, in moving that the Bill be read a second time that day three months, said, that his hon. and learned Friend the Member for Ipswich (Mr. West) had described the Bill as relating to ancient parish churches. [Mr. WEST: I did not use the word "ancient."] Well, if his hon. and learned Friend did not use the word, he argued only from abuses in ancient parish churches, and expressed his astonishment that he (Mr. Cawley) should be found opposing the Bill when the church in his own parish was free in the body for the use of the parishioners at large. But it was his experience in the parish of that collegiate church which led him to take so decided an opinion in regard to that Bill, which would affect that ancient parish church not as regarded the body merely, for which there was no necessity existing, but in regard to galleries erected by subscription, the proceeds from which would be lost if that Bill passed into law. [Mr. BERESFORD HOPE: No, no; see the saving clause.] There was really nothing of the kind in it. The Bill professed to be declaratory and enacting. What was the meaning of declaratory? A declaratory Act was appropriate when a previous Act had been interpreted by the Courts of Law in a sense different from the intention of the Legislature. But if an Act was misunderstood by those whose duty it was to enforce it, then the Courts were the proper places to go to. But even supposing the law required to be altered in some respects, that Bill went entirely beyond the object. According to the interpretation clause, the word "parish" was not to mean simply the mother or ancient parish, but any separate, legally constituted ecclesiastical district. The Bill would, therefore, apply to the 70 or 80 parishes into which, for ecclesiastical purposes, the ancient parish of Manchester had been divided. And what did the Bill propose to enact in the case of the churches in those parishes, and in every ecclesiastical district throughout England and Wales? Why, that the entire area of the church, inclusive of the galleries, should be devoted to the free and equal use of all the parishioners of a parish. Now, the effect of such an enactment in the case of a large number of churches would be to leave the incumbent or the rector without any income, except such as might be voluntarily subscribed for him. Where sufficient provision was made for the clergyman he had not the slightest objection to the abolition of pew-rents; but so long as such provision was not made, and the clergyman was left dependent on the congregation, he was not prepared for their abolition. Although many believed that more would be obtained for the support of the minister in that way than there was at present, yet he had no wish to see a state of things which had been described by a Nonconformist clergyman, who spoke of himself as the dependent minister of an independent congregation. Why, he should like to know, should not parishioners who attended the parish church undertake to pay a certain sum for the support of the clergyman, just as they undertook other payments which were not enforced by law? It was a mistake to suppose that the Bill would not affect existing pew-rents, and if his hon. and learned Friend meant that it should only apply to future churches, he should withdraw it and introduce another Bill in its stead, with its object stated plainly on the face of it. His hon. and learned Friend, he might add, ought to know that in every church which was made a parish church it was not only the right, but the duty of the churchwardens to seat people in the pews, and that although there were instances in which some ill-conditioned people prevented their seats from being occupied by others, although they only partially occupied them themselves, such instances were the exception and not the rule, and churchwardens could guard against them, except where, by a faculty, the occupier of the pew had the right to lock the door. Indeed, a remedy for the state of things complained of was, he thought, to be provided lather by the effect of public opinion and the good feeling of the congregation than by any legislative measure. How, he should like to know, in parishes or large towns were the churchwardens to tell who was a parishioner and who was not? If an attractive preacher drew considerable numbers to a particular church, was the churchwarden to take his stand at the door and keep everyone out until the parishioners were all seated, or until he had ascertained that they were not coming to church? It was quite clear that unless some right were given to prevent the occupation of seats until a certain time, the real parishioners would, in the majority of cases, be excluded from their own pews. He was aware that it was said the experiment had been tried, and had been found successful. But those cases were very few. In one instance in Manchester which had been referred to, proving the success of the experiment in a pecuniary point of view, he ventured to assert that the congregation was not composed of parishioners belonging to the church, but of persons holding particular views who supported it, coming to it from surrounding parishes. His hon. and learned Friend would recollect one case which had been spoken of as a success, in which the clergyman found himself driven to such straits that he was obliged to take up his residence in the tower of his church in order that he might have no rent to pay; but, unfortunately, certain officials who were wide awake assessed the church and the tower as a dwelling-house, so that the clergyman discovered that he was in a worse position than if he had occupied a house. He now came to the 5th clause of the Bill, which provided for the equal distribution of the seats to rich and poor throughout the church. If by that it was meant that the churchwarden was to take care that rich and poor should be interspersed, was it, he would ask, so long as social distinctions continued to exist, desirable that the poor man should be reminded of them by the greater proximity in which he would be placed to his rich neighbour in the church? His hon. and learned Friend would, he thought, find that the religious poor would much prefer being able to have their own seats, where they could worship by the sides of their wives and children. He admitted nothing could be worse than placing the free seats in the worst part of the church; but he was happy to say that the practice was being discontinued. The Bill as it was brought forward, by absolutely prohibiting the taking of pew-rents in any existing church of a parish or ecclesiastical district, was totally different from the measure which his hon. and learned Friend had first advocated. It would produce a complete revolution in the state of our ecclesiastical relations, and create great confusion. When provision was made for the endowment of all churches in the land, then they might do away with pew-rents; but until then they ought not, by a violent measure such as this, to introduce a change contrary to the general feeling and the all but universal practice of the various churches of the land. Entertaining these views with respect to the Bill, he should move that it be read a second time that day three months.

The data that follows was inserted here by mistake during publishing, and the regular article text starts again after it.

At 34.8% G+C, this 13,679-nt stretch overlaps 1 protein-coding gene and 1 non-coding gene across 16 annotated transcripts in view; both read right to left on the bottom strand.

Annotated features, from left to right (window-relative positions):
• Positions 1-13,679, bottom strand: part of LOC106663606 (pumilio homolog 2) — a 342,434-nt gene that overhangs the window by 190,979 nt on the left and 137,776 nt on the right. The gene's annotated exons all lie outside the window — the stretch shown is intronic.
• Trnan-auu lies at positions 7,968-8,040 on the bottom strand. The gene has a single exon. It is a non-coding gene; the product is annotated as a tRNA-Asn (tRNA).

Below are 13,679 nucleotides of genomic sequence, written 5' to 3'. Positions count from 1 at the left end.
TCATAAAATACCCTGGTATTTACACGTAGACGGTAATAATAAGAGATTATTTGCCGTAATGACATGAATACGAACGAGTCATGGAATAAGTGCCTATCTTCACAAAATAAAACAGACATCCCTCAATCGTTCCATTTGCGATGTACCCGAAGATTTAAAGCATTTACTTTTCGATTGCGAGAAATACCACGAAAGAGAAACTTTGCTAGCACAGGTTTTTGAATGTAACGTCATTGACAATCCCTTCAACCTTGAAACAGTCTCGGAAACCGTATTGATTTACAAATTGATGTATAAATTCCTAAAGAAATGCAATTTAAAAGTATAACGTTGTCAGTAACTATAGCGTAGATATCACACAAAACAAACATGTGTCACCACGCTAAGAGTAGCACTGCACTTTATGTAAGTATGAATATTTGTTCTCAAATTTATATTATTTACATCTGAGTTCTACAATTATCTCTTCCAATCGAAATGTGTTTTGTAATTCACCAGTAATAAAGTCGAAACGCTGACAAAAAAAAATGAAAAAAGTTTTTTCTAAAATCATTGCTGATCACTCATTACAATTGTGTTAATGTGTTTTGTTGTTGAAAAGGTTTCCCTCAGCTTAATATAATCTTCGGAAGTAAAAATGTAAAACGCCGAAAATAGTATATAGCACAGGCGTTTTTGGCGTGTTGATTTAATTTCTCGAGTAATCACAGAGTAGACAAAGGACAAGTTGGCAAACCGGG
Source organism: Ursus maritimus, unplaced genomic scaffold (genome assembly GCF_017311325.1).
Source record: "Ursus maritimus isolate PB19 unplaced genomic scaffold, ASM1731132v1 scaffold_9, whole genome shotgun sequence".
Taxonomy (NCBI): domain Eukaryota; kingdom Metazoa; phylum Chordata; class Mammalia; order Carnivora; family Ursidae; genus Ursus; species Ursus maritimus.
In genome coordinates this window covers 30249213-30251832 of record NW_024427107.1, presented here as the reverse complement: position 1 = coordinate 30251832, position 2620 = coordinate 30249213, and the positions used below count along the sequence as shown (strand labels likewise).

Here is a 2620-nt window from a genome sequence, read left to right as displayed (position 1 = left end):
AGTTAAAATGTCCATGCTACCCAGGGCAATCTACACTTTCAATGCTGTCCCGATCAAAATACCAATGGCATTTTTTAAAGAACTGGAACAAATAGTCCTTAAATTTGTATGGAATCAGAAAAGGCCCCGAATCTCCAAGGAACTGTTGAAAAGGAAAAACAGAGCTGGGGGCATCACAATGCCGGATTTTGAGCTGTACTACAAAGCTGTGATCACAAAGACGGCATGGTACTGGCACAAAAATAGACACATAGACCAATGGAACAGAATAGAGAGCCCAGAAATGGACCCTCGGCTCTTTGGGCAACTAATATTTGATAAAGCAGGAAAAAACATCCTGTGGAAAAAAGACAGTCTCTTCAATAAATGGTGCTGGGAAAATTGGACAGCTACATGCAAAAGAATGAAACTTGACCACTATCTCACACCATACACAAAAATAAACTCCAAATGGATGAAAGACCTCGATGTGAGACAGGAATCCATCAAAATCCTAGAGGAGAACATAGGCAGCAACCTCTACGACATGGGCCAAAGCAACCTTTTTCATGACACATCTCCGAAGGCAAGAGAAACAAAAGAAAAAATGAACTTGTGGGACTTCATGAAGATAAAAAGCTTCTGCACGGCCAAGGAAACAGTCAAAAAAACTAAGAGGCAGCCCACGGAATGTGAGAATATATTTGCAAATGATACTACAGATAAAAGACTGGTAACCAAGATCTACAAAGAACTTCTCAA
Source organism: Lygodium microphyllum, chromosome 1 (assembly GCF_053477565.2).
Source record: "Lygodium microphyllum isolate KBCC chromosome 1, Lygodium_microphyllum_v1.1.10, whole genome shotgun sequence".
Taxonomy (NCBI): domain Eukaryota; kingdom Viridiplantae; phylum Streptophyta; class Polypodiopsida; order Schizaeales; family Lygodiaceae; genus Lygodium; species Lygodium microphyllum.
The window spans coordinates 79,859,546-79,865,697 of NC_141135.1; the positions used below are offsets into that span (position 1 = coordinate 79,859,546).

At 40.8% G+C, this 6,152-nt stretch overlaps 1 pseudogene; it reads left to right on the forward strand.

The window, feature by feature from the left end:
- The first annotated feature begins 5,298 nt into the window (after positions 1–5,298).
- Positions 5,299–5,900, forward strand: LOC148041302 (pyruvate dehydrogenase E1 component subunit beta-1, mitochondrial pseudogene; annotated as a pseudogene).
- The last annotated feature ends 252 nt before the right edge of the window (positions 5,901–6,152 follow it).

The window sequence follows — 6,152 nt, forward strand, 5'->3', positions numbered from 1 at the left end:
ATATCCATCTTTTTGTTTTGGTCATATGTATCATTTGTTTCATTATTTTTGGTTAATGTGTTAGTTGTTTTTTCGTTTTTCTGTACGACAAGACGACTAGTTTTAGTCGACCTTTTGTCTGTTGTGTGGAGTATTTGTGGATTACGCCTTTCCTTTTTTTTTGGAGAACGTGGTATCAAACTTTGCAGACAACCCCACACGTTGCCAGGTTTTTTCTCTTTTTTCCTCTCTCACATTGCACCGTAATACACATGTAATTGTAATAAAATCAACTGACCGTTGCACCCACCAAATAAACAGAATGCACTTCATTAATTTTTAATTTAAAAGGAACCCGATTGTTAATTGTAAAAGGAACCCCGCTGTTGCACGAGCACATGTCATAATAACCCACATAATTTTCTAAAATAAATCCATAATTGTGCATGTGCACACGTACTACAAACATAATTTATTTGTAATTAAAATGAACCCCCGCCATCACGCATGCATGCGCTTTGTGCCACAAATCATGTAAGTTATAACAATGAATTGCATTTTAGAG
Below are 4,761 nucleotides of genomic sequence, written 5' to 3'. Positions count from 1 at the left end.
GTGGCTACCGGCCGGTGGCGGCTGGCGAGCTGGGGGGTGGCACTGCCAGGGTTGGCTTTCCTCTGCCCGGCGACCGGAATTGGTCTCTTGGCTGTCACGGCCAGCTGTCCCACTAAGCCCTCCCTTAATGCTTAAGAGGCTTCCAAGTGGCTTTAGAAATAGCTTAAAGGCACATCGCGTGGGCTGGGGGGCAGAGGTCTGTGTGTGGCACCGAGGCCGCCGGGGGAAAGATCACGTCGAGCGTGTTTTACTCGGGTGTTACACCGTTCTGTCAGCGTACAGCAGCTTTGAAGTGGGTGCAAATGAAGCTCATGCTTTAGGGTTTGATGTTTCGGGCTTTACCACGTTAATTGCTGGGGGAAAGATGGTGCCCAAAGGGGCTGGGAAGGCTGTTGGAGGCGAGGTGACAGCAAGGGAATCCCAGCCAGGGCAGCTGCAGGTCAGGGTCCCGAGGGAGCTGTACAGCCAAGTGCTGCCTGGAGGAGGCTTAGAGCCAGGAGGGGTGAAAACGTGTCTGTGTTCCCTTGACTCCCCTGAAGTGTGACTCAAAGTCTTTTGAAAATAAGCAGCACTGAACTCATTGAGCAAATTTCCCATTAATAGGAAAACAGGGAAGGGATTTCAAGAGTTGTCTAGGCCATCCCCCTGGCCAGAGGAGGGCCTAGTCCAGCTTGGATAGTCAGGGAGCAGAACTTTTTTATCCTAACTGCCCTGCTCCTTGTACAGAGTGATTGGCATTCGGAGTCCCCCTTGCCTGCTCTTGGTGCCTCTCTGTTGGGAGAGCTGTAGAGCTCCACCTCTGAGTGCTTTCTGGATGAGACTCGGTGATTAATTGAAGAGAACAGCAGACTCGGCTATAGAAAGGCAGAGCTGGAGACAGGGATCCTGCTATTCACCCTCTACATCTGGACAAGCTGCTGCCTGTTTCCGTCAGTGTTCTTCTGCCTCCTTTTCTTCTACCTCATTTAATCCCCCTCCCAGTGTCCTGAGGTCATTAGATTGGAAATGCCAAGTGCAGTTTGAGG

seconded the Amendment, on the ground that the Bill would create an amount of disturbance and inconvenience in parishes which would far exceed any benefits which it was likely to confer. The object which his hon. and learned Friend the Member for Ipswich (Mr. West) had in view — that of filling their churches with all classes of people who might wish to go there to worship—was one which must, of course, commend itself to every man; but under the operations of the 5th clause, earnest, regular church-going people would not like to find the seats which they had been accustomed to occupy every Sunday morning when they went to church taken up by others, and the books of devotion which they might have left there removed elsewhere. Not desiring to encounter such a state of things once a-week, they would be put to the inconvenience of going to church a-half or a-quarter of an hour sooner in order to get their seats. He quite concurred, also, in the opinion expressed by the hon. and learned Gentleman who had just sat down (Mr. Cawley), that the poor would prefer worshipping among themselves to being mixed up indiscriminately with persons who happened to be in a higher social position; and it should be borne in mind that high and low were equally worshippers wherever the seats which they occupied might be situated. Not only that, but great confusion would arise, especially in country parishes, from an alteration of the law; and, consequently, the churches would be less filled. If they desired to fill the churches, clergymen should have more regard to the character of their congregations, and not preach over the heads of the greater portion of the number.